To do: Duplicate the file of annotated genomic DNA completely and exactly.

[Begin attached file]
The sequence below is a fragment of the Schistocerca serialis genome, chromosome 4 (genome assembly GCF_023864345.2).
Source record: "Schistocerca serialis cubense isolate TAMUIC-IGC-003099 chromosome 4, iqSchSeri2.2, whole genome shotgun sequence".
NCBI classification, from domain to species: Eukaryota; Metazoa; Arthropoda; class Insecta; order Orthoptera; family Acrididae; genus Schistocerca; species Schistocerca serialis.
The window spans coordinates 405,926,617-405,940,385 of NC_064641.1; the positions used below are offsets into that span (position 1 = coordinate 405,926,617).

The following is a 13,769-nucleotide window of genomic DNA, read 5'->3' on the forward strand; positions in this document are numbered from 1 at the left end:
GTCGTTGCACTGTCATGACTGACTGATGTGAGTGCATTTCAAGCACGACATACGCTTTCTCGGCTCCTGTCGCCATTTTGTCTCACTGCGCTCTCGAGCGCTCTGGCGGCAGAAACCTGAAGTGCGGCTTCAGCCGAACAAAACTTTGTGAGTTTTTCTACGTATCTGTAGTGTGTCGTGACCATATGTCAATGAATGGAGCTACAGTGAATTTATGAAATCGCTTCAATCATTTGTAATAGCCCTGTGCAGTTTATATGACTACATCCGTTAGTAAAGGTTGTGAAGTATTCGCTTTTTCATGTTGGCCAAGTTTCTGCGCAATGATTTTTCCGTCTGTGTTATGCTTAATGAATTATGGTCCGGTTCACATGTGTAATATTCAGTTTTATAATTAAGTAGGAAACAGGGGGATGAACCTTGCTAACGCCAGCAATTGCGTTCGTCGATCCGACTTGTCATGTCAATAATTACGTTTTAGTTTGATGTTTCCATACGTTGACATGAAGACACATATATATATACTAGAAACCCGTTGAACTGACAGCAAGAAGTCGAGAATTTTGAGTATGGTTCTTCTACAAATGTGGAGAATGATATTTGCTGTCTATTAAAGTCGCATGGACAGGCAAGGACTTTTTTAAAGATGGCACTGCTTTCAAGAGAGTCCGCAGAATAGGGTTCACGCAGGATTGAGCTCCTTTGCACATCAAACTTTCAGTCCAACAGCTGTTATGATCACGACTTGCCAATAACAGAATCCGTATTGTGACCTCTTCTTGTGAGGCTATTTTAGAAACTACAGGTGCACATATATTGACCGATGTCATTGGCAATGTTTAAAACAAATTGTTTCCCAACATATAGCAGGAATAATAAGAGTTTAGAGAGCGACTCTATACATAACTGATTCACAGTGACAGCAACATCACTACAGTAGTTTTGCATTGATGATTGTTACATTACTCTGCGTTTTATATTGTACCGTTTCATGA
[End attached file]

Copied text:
The sequence below is a fragment of the Schistocerca serialis genome, chromosome 4 (genome assembly GCF_023864345.2).
Source record: "Schistocerca serialis cubense isolate TAMUIC-IGC-003099 chromosome 4, iqSchSeri2.2, whole genome shotgun sequence".
NCBI classification, from domain to species: Eukaryota; Metazoa; Arthropoda; class Insecta; order Orthoptera; family Acrididae; genus Schistocerca; species Schistocerca serialis.
The window spans coordinates 405,926,617-405,940,385 of NC_064641.1; the positions used below are offsets into that span (position 1 = coordinate 405,926,617).

The following is a 13,769-nucleotide window of genomic DNA, read 5'->3' on the forward strand; positions in this document are numbered from 1 at the left end:
GTCGTTGCACTGTCATGACTGACTGATGTGAGTGCATTTCAAGCACGACATACGCTTTCTCGGCTCCTGTCGCCATTTTGTCTCACTGCGCTCTCGAGCGCTCTGGCGGCAGAAACCTGAAGTGCGGCTTCAGCCGAACAAAACTTTGTGAGTTTTTCTACGTATCTGTAGTGTGTCGTGACCATATGTCAATGAATGGAGCTACAGTGAATTTATGAAATCGCTTCAATCATTTGTAATAGCCCTGTGCAGTTTATATGACTACATCCGTTAGTAAAGGTTGTGAAGTATTCGCTTTTTCATGTTGGCCAAGTTTCTGCGCAATGATTTTTCCGTCTGTGTTATGCTTAATGAATTATGGTCCGGTTCACATGTGTAATATTCAGTTTTATAATTAAGTAGGAAACAGGGGGATGAACCTTGCTAACGCCAGCAATTGCGTTCGTCGATCCGACTTGTCATGTCAATAATTACGTTTTAGTTTGATGTTTCCATACGTTGACATGAAGACACATATATATATACTAGAAACCCGTTGAACTGACAGCAAGAAGTCGAGAATTTTGAGTATGGTTCTTCTACAAATGTGGAGAATGATATTTGCTGTCTATTAAAGTCGCATGGACAGGCAAGGACTTTTTTAAAGATGGCACTGCTTTCAAGAGAGTCCGCAGAATAGGGTTCACGCAGGATTGAGCTCCTTTGCACATCAAACTTTCAGTCCAACAGCTGTTATGATCACGACTTGCCAATAACAGAATCCGTATTGTGACCTCTTCTTGTGAGGCTATTTTAGAAACTACAGGTGCACATATATTGACCGATGTCATTGGCAATGTTTAAAACAAATTGTTTCCCAACATATAGCAGGAATAATAAGAGTTTAGAGAGCGACTCTATACATAACTGATTCACAGTGACAGCAACATCACTACAGTAGTTTTGCATTGATGATTGTTACATTACTCTGCGTTTTATATTGTACCGTTTCATGA